Are You Affected By Headaches and Migraines?
Migraine is a neurological disease that is considered to be the second most disabling and the third most common illness in the world. There are 42 million Americans currently living with migraine and headache disorders. Dr. Heather Moury, a Neurologist and Headache Specialist at St. Clair Health, stresses, “Migraines are more than just a headache. It is severe pain with disabling symptoms.”
Headache Versus Migraine
For starters, it is important to understand the difference between a headache and a migraine. “A headache is more common; all of us have had a headache at least once in our lifetime,” says Dr. Moury. It can form anywhere in your temples, face, head, or neck. A migraine is different, as it causes severe throbbing or pulsating pain on one side of your head. It also often includes symptoms like sensitivity to light or sounds, nausea, and vomiting. A migraine can have an impact on your ability to complete work or even function normally.
A migraine often begins with neck pain or stiffness and frequent yawning, followed by an aura which can consist of vision changes, dizziness, or numbness. After this, the actual pain of the migraine begins and can last for 4 to 72 hours. Even after this severe pain, symptoms of fatigue and confusion can still linger. Overall, migraine symptoms can last for multiple days, which affects one’s ability to work and spend time with their loved ones.
Headaches and migraines can have many different causes. Because headaches are much more common, they can have a larger variety of causes such as dehydration, not eating, alcohol, infection, stress, processed foods, and even some aged cheeses. Migraines can be caused by some of the same things, but most commonly they are caused by weather changes, stress, not sleeping, or hormone changes.
Hormones are a large factor in migraines, and Dr. Moury says it has even been found that “women are three times more likely to have migraines than men.” Estrogen withdrawal is often a cause of migraines. Something as simple as having your period can result in a migraine because of the change in hormones and loss of estrogen that occurs. Your brain can be affected by changes in hormones and many lifestyle factors. “Your brain likes consistency. Fasting, dehydration, and excessive caffeine can all cause a migraine due to disruption of that balance,” explains Dr. Moury.
As doctors have determined, your brain searches for consistency. And when there is inconsistency within your life, it can lead to headaches and migraines so one of the keys to preventing headaches and migraines is to create consistency within your life. That is why many physicians encourage their patients to focus on maintaining a regular sleep schedule, staying hydrated, and developing a well-balanced diet. Additionally, doctors have also found that movement and exercise can help in preventing migraines.
Stress management can also be extremely important for prevention. Dr. Moury encourages patients to try to utilize meditation to reduce stress. Focused breathing and taking a walk can help to manage stress levels as well, which can help with reducing the number of headaches and migraines that you are experiencing. “Half of managing migraines is really lifestyle choices. Many patients can make a reduction to their migraine disability by making healthy lifestyle changes,” says Dr. Moury.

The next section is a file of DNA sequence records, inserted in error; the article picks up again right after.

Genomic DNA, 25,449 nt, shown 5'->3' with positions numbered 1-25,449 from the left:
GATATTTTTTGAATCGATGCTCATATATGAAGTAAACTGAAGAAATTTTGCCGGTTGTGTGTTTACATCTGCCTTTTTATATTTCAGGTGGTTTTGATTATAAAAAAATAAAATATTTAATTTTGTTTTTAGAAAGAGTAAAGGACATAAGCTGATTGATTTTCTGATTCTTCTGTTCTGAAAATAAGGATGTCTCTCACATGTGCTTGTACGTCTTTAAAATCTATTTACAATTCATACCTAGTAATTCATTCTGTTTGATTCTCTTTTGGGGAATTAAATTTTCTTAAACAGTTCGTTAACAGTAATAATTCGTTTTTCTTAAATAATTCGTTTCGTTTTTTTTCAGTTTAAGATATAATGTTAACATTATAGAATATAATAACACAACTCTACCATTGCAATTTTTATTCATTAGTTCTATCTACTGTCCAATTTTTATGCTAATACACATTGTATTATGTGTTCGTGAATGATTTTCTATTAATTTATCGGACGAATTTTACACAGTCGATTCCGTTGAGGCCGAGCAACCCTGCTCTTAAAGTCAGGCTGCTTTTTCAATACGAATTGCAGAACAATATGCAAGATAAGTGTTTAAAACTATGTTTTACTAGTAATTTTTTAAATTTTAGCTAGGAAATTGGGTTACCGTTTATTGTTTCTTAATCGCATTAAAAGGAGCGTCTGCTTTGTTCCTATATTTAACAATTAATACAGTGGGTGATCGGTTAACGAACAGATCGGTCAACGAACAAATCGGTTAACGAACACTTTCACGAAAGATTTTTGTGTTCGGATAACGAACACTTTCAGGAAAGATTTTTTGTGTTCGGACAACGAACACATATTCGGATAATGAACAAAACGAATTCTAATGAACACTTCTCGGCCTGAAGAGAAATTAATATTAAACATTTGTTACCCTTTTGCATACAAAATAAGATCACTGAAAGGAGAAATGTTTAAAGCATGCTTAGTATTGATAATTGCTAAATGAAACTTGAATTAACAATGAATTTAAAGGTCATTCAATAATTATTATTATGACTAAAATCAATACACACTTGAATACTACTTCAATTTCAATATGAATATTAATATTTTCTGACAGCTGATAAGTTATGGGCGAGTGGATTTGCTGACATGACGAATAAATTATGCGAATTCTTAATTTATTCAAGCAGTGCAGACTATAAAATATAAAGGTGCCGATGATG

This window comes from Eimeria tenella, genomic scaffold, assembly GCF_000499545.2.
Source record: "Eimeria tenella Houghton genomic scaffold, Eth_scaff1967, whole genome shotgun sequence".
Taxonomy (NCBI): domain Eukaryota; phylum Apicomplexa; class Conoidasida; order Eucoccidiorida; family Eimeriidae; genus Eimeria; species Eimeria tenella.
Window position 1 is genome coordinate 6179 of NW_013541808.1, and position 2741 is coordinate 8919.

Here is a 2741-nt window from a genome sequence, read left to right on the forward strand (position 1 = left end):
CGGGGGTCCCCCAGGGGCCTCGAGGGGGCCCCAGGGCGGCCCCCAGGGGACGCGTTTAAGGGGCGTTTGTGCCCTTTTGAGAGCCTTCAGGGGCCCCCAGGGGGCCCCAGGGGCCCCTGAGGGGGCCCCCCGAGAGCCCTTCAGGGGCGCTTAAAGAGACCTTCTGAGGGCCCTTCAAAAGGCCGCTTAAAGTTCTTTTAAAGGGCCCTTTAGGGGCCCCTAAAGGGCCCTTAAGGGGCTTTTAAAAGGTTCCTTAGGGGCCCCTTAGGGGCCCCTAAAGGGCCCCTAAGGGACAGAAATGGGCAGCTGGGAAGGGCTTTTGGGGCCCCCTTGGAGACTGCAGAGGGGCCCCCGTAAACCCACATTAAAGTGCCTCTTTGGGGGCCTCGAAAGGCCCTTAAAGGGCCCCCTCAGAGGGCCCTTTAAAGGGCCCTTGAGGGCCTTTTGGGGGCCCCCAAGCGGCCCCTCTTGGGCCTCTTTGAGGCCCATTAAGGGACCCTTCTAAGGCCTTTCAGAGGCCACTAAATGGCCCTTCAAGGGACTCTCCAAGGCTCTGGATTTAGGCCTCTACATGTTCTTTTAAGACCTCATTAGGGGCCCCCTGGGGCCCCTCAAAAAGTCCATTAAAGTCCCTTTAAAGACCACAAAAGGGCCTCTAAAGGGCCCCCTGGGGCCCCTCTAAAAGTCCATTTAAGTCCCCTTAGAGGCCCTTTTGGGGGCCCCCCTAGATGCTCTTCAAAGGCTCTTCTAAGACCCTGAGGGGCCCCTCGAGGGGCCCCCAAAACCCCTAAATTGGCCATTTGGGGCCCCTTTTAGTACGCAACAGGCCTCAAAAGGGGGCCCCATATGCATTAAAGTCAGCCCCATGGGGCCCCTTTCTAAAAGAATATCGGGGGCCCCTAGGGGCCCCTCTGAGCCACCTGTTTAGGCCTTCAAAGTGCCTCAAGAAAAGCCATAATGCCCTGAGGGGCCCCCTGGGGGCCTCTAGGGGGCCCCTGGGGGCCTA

That being said, there are times where lifestyle choices and prevention methods may not work fully. If you are still looking for ways to lessen the impact of a headache or migraine, there are some ways to do so without medication. You can try cold compresses, relaxation, and massages. There are also some vitamins that can be helpful including Magnesium, Riboflavin, Feverfew, and Coenzyme Q10.
Some medical devices have also proven to be effective. For example, the Cefaly device is used on your forehead to stimulate the trigeminal nerve, which helps to reduce the pain of the migraine. Injections such as nerve blocks, trigger points, and Botox also assist in targeting the nerves around your head and neck to reduce pain.
When to See a Physician
If your body is no longer responding to a typical over-the-counter treatment like Advil or Ibuprofen, it is recommended you see a physician. Dr. Moury also recommends seeing a provider if you are taking medication 15 days a month or more. This can lead to other health concerns and cause medication overuse headaches. It is also encouraged to see a physician if your headache patterns are suddenly different, more frequent, or more severe. You should immediately seek medical attention or go to the Emergency Room in you are experiencing fever, confusion, immense pain, neck stiffness, or a headache after a head injury.
It is important to understand that migraines are not completely understood yet. That being said, “We have had leaps and bounds within the last few years. We have significantly increased advocacy for patients and the ability to treat migraines” says Dr. Moury. We now have a better understanding of migraines as a whole and medications that are truly dedicated to treating migraines.
If you are struggling with headaches or migraines, consult with your primary care physician or a neurologist. You can also learn more about migraines by checking out the American Migraine Foundation.
Heather Moury, D.O., AQH earned her medical degree at the University of Pikeville – Kentucky College of Osteopathic Medicine. She also completed both her residency and fellowship at Allegheny General Hospital in Pittsburgh, Pennsylvania. She is board certified by the American Board of Psychiatry and Neurology-Clinical Neurophysiology and the American Board of Psychiatry and Neurology. Dr. Moury practices with St. Clair Medical Group. To contact Dr. Moury, please call 412.942.6300.